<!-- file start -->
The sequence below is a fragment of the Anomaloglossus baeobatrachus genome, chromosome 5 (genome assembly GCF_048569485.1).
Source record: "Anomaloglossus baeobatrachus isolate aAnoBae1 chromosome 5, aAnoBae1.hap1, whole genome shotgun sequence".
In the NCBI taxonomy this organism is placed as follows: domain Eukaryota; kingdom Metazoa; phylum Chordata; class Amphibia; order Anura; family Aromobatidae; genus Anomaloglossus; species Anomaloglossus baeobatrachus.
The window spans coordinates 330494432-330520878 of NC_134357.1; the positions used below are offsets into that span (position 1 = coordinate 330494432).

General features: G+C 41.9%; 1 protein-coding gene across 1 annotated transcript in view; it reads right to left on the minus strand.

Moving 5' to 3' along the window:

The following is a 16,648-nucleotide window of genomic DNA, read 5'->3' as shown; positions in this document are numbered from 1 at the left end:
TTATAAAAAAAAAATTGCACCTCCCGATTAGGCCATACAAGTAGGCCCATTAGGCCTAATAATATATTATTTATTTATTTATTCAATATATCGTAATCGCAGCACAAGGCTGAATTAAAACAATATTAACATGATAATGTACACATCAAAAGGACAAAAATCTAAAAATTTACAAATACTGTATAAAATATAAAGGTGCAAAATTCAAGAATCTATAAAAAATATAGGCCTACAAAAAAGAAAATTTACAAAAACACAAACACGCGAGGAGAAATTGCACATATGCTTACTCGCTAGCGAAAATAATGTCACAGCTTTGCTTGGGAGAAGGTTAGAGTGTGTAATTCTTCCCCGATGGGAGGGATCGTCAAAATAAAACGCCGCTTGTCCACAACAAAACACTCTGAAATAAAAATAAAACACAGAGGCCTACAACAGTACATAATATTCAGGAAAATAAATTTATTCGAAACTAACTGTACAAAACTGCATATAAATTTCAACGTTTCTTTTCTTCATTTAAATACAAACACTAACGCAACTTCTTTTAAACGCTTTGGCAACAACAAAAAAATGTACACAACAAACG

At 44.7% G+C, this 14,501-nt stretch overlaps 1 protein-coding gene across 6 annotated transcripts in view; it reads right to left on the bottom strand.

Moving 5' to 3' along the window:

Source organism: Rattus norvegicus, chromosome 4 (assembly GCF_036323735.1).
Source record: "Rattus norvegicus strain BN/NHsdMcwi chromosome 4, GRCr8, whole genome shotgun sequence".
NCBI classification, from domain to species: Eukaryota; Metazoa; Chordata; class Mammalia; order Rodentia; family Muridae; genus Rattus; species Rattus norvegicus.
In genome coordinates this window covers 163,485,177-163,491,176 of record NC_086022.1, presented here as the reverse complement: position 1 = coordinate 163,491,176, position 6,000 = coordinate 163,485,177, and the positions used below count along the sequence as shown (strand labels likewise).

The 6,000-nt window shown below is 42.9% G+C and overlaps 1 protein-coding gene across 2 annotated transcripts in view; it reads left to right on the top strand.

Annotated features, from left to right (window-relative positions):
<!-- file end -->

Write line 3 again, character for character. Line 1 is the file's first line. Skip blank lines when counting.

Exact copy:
In the NCBI taxonomy this organism is placed as follows: domain Eukaryota; kingdom Metazoa; phylum Chordata; class Amphibia; order Anura; family Aromobatidae; genus Anomaloglossus; species Anomaloglossus baeobatrachus.